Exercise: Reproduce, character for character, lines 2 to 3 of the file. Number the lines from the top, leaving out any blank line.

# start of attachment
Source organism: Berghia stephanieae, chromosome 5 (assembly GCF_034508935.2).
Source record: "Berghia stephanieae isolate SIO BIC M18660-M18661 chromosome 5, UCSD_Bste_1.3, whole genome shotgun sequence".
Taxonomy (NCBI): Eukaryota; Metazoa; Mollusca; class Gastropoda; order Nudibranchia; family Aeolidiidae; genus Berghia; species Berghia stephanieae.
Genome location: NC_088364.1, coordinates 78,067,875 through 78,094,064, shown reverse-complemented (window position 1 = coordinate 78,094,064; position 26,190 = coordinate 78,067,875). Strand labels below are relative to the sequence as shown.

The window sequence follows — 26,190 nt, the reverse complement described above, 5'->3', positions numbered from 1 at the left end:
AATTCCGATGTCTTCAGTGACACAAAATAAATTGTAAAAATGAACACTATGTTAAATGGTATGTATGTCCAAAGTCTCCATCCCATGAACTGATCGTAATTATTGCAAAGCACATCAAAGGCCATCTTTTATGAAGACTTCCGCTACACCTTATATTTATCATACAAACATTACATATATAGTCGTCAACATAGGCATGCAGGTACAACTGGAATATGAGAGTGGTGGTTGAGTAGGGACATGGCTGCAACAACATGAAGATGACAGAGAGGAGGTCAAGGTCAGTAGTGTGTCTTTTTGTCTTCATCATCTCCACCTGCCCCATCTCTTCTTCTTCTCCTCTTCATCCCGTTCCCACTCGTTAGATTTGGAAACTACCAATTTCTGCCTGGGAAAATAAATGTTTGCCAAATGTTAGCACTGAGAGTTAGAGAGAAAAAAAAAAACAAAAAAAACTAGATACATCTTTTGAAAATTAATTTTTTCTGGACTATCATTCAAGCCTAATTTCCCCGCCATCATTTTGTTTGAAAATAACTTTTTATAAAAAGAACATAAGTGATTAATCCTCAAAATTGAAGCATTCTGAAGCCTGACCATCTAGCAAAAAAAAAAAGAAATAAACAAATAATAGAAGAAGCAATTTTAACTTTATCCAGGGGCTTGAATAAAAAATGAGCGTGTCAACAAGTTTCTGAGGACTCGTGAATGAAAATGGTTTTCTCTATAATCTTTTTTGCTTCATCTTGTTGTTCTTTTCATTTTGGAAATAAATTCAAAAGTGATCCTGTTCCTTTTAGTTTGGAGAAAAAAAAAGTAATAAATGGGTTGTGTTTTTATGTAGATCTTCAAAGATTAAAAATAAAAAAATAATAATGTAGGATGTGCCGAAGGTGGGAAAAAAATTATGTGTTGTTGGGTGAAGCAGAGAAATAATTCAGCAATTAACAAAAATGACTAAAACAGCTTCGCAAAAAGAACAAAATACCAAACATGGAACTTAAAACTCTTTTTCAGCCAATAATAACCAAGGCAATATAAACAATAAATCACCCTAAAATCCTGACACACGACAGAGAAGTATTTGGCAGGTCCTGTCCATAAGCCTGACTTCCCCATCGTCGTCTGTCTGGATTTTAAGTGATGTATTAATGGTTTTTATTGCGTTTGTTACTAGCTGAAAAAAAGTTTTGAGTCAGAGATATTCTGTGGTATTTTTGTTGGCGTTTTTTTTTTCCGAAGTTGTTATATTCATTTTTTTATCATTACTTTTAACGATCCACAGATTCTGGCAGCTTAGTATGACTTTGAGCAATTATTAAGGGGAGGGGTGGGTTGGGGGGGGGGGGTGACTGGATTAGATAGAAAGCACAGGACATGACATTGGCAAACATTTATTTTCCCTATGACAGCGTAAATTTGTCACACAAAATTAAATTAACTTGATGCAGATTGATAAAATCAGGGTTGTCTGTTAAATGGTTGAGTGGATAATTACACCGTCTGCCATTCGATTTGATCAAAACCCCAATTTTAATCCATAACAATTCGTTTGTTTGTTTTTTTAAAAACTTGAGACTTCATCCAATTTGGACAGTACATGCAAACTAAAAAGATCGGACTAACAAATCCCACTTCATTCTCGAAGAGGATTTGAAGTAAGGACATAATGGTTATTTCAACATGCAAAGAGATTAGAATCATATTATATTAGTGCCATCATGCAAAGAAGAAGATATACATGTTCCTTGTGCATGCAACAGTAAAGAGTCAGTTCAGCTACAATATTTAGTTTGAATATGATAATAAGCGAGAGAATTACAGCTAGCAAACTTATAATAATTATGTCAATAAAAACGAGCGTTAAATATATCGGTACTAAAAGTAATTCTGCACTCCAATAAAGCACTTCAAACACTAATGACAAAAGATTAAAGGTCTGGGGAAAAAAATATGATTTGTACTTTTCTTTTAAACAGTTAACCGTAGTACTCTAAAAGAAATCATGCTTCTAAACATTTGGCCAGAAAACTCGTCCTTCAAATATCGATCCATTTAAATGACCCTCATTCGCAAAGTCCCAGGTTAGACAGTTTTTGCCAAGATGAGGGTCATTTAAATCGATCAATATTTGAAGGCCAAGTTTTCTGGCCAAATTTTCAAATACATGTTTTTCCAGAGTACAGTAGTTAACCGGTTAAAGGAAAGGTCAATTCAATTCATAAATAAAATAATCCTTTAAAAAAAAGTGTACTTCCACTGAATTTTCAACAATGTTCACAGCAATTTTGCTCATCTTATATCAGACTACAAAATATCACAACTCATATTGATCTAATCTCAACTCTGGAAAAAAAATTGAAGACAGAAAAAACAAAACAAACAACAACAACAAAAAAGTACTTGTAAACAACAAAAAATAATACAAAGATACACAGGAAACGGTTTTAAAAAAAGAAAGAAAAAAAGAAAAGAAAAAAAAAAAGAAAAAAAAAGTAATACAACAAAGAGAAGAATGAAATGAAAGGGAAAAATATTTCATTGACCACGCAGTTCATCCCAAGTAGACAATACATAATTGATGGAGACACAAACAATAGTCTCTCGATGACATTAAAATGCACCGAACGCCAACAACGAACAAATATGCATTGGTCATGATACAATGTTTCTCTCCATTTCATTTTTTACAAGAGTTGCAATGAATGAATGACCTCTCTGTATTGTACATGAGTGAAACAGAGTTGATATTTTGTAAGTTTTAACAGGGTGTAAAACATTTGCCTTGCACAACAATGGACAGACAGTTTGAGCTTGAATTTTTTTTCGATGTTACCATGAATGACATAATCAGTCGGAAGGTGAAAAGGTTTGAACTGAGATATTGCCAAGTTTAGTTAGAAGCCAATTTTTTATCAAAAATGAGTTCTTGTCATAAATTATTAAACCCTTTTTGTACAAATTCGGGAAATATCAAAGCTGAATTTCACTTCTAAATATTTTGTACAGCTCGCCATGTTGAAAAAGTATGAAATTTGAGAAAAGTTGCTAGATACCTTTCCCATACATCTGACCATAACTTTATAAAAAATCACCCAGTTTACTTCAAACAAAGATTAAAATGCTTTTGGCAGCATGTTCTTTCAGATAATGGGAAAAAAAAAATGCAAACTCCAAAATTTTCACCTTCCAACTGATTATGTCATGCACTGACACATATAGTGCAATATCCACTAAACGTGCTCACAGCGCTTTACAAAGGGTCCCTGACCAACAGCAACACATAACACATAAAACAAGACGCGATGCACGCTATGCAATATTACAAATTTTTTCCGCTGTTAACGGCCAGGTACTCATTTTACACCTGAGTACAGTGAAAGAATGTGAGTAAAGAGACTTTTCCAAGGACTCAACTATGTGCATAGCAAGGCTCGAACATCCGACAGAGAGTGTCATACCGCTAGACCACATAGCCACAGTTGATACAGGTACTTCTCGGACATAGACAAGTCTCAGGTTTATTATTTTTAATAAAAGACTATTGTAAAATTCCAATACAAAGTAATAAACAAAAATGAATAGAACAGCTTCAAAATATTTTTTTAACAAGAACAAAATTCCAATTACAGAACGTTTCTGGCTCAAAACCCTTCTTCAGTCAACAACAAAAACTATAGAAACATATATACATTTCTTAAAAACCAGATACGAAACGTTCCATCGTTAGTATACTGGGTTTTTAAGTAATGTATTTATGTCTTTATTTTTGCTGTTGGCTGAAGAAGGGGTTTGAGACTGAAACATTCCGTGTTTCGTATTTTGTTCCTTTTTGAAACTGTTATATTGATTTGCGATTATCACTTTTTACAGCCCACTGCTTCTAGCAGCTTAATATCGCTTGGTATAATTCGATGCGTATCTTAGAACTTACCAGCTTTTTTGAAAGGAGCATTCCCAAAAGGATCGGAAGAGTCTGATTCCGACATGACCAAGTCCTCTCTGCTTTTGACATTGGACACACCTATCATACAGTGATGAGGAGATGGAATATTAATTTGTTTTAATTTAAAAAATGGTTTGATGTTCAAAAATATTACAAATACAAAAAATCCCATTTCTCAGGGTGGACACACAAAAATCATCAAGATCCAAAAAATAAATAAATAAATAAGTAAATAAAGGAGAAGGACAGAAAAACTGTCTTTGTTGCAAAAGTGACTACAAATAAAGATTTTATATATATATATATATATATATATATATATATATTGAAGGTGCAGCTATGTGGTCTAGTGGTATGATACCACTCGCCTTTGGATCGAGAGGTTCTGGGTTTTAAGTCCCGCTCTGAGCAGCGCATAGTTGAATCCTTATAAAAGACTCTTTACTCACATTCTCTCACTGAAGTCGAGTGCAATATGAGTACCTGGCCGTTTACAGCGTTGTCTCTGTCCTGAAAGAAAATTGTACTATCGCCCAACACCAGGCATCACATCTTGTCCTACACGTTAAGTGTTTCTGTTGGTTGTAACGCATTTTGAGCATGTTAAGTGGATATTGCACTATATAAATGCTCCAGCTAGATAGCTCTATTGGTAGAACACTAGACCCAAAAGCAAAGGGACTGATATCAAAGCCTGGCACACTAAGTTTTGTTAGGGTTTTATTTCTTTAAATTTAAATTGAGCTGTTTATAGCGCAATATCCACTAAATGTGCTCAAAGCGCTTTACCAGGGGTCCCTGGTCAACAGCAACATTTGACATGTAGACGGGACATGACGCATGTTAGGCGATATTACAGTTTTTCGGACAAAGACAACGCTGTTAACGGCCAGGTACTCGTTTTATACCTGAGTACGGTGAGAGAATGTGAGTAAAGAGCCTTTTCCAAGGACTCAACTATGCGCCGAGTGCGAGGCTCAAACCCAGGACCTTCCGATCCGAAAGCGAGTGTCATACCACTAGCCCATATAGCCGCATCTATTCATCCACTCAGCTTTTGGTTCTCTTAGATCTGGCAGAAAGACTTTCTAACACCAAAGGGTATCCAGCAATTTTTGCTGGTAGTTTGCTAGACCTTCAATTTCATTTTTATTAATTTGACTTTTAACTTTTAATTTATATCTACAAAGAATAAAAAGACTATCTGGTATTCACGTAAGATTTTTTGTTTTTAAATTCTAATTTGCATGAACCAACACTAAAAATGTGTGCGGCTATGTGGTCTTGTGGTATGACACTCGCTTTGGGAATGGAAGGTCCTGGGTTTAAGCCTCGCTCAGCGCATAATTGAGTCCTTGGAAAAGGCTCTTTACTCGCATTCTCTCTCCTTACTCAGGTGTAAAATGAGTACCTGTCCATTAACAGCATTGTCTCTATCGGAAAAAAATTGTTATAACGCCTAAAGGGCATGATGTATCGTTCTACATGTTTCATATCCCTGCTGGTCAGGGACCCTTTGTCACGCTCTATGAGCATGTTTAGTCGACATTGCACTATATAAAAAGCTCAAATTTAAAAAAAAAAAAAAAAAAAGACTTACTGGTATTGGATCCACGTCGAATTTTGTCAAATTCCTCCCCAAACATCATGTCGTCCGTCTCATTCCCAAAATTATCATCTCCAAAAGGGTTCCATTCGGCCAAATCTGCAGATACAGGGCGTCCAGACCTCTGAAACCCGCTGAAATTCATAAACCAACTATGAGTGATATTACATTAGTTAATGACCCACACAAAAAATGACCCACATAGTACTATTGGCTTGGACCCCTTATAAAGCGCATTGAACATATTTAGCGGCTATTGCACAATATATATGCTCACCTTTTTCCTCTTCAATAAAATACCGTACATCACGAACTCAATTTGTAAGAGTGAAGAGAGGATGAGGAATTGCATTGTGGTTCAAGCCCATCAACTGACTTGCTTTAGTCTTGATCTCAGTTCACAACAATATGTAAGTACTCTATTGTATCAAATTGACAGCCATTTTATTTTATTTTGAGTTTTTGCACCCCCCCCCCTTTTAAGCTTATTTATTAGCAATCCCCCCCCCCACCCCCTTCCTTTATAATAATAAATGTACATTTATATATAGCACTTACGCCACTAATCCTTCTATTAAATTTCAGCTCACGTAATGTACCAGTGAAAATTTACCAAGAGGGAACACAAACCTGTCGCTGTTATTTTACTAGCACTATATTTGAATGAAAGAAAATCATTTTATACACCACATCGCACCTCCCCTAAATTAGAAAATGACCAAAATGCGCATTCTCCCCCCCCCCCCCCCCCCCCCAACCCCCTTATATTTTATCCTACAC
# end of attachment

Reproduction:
Source record: "Berghia stephanieae isolate SIO BIC M18660-M18661 chromosome 5, UCSD_Bste_1.3, whole genome shotgun sequence".
Taxonomy (NCBI): Eukaryota; Metazoa; Mollusca; class Gastropoda; order Nudibranchia; family Aeolidiidae; genus Berghia; species Berghia stephanieae.